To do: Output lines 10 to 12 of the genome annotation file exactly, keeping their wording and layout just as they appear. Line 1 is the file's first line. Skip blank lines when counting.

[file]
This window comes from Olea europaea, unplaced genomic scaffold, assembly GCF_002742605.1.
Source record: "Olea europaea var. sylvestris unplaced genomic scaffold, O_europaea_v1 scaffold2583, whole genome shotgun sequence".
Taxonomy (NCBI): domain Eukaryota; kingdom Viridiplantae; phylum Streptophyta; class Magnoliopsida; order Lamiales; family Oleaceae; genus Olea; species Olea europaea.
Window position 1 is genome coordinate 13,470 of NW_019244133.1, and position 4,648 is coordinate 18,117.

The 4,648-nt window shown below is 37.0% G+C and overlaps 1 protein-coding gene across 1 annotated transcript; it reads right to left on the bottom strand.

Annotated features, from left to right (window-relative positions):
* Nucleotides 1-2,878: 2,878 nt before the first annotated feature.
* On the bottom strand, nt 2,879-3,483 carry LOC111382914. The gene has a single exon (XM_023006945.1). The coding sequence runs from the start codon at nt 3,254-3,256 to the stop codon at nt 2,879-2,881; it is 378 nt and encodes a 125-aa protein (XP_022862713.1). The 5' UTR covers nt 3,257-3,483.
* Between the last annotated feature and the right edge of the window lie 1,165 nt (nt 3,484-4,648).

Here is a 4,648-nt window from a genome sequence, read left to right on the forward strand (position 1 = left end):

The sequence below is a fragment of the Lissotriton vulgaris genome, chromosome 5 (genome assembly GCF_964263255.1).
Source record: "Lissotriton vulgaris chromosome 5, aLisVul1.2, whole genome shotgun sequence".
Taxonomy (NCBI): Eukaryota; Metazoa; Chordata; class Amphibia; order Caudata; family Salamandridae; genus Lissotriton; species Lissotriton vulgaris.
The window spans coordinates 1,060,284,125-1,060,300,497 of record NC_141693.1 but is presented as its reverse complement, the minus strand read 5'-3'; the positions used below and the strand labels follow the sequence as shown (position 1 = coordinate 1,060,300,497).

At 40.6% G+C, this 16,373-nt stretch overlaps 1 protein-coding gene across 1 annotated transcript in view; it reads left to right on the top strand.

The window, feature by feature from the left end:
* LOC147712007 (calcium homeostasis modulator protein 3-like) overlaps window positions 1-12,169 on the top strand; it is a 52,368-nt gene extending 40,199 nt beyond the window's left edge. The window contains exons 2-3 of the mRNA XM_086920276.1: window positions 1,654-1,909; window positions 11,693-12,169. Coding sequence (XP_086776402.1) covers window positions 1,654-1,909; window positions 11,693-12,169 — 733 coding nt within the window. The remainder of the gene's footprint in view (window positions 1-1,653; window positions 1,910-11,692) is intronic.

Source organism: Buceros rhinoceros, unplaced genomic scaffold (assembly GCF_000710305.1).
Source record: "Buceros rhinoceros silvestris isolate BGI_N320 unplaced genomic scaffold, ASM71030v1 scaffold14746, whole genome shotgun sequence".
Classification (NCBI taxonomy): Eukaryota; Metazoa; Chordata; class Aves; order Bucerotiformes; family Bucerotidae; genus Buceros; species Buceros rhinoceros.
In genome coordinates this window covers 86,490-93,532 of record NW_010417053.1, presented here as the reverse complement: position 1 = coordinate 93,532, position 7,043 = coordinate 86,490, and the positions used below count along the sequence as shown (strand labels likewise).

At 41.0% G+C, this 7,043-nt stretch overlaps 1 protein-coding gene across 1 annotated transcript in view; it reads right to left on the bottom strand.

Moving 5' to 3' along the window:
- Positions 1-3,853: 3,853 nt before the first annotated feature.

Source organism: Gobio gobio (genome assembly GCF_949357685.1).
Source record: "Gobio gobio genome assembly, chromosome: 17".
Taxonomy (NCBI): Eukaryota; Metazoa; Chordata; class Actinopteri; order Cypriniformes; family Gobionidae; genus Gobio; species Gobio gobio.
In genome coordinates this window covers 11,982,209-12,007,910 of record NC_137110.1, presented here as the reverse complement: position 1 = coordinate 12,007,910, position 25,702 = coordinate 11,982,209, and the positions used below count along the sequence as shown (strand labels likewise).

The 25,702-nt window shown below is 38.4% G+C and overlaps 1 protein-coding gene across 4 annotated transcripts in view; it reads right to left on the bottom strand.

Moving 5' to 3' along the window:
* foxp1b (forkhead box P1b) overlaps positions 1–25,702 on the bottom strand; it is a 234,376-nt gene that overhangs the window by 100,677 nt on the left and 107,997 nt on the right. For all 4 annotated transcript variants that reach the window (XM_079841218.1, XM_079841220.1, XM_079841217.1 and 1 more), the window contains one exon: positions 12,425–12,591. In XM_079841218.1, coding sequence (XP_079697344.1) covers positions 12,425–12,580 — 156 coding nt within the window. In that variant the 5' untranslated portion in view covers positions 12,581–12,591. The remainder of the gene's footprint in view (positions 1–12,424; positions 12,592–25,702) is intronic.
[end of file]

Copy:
Here is a 4,648-nt window from a genome sequence, read left to right on the forward strand (position 1 = left end):

The sequence below is a fragment of the Lissotriton vulgaris genome, chromosome 5 (genome assembly GCF_964263255.1).
Source record: "Lissotriton vulgaris chromosome 5, aLisVul1.2, whole genome shotgun sequence".